The 16 year old sophomore suffered a concussion after a head to head collision with a fellow soccer player. This was not the sophomore’s first brain injury. The sophomore reported having three concussions in four years; all of which occurred while playing high school soccer.

Each year, nearly 140,000 high school athletes suffer a sports-related concussion. Several states are looking to pass laws to help prevent sport related brain injuries in high school student athletes. In Illinois, pending legislation is looking to provide education and awareness for athletes, coaches, and parents. Although student-athletes need parental consent before competing, few Illinois schools have policies informing student-athletes and parents of the nature and risk of head injuries.

Other states are trying to introduce similar bills. Some states even want a policy requiring players who sustain a suspected head injury to be immediately suspended from play until they receive clearance from a qualified medical professional. In Illinois, steps are being taken in Springfield to improve safety regulations for helmet manufacturers. To learn more about Illinois brain injuries, follow the link.

In the article, the sophomore regrets not seeking medical treatment sooner for his brain injuries. The sophomore complained of constant headaches that interfered with his academics. He also suffered from depression after doctors told him he would never be able to play soccer again. Although the student-athlete’s symptoms have improved and he has been able to return to soccer, he has to wear a rugby helmet during games.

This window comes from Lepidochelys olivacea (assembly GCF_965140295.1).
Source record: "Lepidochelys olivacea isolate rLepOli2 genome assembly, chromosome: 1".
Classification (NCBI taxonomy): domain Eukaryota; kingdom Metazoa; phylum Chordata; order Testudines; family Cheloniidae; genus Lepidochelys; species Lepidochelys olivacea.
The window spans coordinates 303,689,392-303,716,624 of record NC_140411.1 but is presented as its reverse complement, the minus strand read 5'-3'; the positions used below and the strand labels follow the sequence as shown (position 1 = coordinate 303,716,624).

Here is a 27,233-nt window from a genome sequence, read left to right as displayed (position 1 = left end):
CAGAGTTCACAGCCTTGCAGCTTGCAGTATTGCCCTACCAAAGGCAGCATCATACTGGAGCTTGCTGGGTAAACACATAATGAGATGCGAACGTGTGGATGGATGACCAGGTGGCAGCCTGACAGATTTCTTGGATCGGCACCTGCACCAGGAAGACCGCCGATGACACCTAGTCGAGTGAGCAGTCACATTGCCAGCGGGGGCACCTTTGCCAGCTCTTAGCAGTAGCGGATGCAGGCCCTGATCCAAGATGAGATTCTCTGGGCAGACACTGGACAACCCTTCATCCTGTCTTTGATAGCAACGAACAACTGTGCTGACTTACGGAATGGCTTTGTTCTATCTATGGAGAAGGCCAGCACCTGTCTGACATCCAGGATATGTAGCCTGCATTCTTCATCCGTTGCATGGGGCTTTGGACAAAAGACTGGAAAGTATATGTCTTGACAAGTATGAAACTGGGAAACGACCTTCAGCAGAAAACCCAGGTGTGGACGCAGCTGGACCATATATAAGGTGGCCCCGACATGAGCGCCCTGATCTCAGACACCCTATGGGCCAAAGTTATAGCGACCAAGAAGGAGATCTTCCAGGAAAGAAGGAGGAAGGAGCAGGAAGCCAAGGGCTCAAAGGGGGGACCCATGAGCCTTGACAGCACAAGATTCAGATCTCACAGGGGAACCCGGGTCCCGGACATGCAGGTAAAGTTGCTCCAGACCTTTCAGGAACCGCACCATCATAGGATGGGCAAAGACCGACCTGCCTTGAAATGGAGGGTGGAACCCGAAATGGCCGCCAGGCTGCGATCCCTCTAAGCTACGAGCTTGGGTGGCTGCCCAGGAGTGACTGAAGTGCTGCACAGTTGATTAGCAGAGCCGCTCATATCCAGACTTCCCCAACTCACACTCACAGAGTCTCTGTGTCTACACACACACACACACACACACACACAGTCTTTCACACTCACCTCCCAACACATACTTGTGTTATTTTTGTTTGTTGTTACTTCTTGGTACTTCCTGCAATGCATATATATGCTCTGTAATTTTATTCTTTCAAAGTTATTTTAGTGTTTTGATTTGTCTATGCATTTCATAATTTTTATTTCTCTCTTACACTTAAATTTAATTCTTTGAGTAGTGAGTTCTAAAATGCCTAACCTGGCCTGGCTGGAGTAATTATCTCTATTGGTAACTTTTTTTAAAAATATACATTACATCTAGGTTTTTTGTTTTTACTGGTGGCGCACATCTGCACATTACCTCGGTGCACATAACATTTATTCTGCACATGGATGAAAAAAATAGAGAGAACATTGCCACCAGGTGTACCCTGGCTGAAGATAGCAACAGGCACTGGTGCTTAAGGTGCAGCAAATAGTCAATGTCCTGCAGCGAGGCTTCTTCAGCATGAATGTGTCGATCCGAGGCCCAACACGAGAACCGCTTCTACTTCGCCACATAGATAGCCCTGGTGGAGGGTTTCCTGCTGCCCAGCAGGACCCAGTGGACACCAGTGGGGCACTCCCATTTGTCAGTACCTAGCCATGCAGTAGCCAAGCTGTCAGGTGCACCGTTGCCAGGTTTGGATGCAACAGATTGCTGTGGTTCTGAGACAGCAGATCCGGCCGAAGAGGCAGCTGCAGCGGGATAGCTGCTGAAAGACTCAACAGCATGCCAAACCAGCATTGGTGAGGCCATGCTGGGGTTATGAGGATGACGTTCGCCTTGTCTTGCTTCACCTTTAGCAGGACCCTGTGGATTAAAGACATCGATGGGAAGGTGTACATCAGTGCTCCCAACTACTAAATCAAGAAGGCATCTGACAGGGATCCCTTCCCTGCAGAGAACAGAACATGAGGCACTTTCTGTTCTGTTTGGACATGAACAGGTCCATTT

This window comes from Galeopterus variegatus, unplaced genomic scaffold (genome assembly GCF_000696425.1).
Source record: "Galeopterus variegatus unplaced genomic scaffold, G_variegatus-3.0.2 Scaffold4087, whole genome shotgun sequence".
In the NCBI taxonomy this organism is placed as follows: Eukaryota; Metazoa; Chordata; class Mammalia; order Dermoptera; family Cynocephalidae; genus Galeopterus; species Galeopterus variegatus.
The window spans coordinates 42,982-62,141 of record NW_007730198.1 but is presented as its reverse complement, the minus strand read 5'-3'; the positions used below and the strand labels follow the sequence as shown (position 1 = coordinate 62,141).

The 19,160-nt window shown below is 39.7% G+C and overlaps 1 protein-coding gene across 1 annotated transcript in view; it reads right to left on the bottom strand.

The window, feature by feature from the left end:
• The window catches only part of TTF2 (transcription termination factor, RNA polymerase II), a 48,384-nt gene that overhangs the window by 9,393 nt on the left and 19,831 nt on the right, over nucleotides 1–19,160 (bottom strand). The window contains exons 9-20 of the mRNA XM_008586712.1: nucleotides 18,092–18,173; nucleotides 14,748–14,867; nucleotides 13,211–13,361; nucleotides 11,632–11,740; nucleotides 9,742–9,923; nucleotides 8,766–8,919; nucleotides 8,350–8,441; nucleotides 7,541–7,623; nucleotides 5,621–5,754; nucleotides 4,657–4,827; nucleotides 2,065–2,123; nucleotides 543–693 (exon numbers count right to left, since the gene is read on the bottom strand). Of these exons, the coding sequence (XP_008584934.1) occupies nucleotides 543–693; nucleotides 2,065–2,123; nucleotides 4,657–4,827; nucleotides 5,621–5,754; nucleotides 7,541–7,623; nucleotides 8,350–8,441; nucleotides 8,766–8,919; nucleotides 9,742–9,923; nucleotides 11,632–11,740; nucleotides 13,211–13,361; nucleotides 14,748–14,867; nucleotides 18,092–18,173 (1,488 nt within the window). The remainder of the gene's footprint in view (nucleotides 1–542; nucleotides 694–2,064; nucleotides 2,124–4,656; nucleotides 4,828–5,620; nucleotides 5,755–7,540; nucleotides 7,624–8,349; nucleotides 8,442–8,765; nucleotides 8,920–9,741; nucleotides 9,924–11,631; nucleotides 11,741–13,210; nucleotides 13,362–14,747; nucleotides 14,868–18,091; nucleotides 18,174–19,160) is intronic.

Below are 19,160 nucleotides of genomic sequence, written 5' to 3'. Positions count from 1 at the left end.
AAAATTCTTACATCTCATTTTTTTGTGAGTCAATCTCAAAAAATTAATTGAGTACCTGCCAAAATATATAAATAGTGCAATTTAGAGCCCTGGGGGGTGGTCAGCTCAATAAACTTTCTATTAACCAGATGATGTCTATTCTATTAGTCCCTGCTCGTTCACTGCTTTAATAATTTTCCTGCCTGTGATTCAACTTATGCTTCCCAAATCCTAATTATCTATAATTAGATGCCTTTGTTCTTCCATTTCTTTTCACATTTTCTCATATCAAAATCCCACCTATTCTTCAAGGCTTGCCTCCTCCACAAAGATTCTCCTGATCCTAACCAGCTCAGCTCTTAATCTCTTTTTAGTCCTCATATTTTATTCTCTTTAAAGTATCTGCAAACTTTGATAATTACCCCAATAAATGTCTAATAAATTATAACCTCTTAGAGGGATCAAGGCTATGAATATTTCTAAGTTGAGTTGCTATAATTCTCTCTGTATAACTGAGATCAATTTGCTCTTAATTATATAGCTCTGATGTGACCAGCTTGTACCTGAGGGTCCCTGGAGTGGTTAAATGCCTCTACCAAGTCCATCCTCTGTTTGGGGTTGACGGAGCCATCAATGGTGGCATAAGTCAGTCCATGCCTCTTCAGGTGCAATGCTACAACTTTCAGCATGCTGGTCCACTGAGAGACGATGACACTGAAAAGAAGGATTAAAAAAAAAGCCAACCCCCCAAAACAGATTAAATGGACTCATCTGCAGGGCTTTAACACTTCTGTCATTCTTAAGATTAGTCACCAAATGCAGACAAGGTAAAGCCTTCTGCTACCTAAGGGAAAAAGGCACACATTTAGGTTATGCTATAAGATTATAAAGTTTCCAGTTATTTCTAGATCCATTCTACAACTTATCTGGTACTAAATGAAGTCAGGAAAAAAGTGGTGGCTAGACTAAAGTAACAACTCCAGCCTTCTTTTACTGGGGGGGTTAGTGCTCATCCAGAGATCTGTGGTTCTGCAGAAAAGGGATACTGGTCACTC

According to the article, more than 40 percent of high school athletes return to play before they are fully recovered because schools, coaches, parents and players are not adequately educated on head injuries. In fact, brain injuries have been called the “silent epidemic” because few people are aware that they represent a serious health problem in the United States. Click on the link to read the full article about head injuries.
Continue reading ›

Nearly three decades ago Terry Pomatto “lost” her son to a motorcycle accident. Steven Paul Fowler, Terry’s son, suffered a traumatic brain injury while riding his motorcycle when an animal ran into the road in front of him. Unable to stop Steven crashed, killing one passenger, while personally suffering a traumatic brain injury. Steven did not pass away, but his life was never the same. After weeks in a coma, Steven woke up unable to do even the most mundane tasks. “It took months just for him to learn to open his mouth, to chew food, to swallow,” Pomatto said. Steven eventually regained the ability to speak, and eat, but only in a limited capacity, and he was never able to truly function as he was before the accident. Steven never made it out of the nursing home.

Steven’s mother had bought him a helmet a few weeks prior to the accident, but unfortunately Steven was not wearing it when he collided with the wild animal on May 31, 1981. A few days after the accident, Steven’s mother went to his house to pick up a few things and found the helmet sitting on the kitchen table. As a mixture of emotions swelled inside her, Terry picked up the helmet and threw it against the wall.

Steven suffered from a traumatic brain injury. The Mayo Clinic describes a traumatic brain injury as “the result of a sudden, violent blow to the head – which launches the brain on a collision course with the inside of the skull. This collision can bruise the brain, tear nerve fibers and cause bleeding.” Additionally, According to the National Institutes of Health, “half of all traumatic brain injuries are caused by collisions involving cars, motorcycles and bicycles.”

Lawyer Monthly - Legal Awards Winner
The National Trial Lawyers
Elder Care Matters Alliance
American Association for Justice
Fellow Litigation Counsel of America
Super Lawyers
Contact Information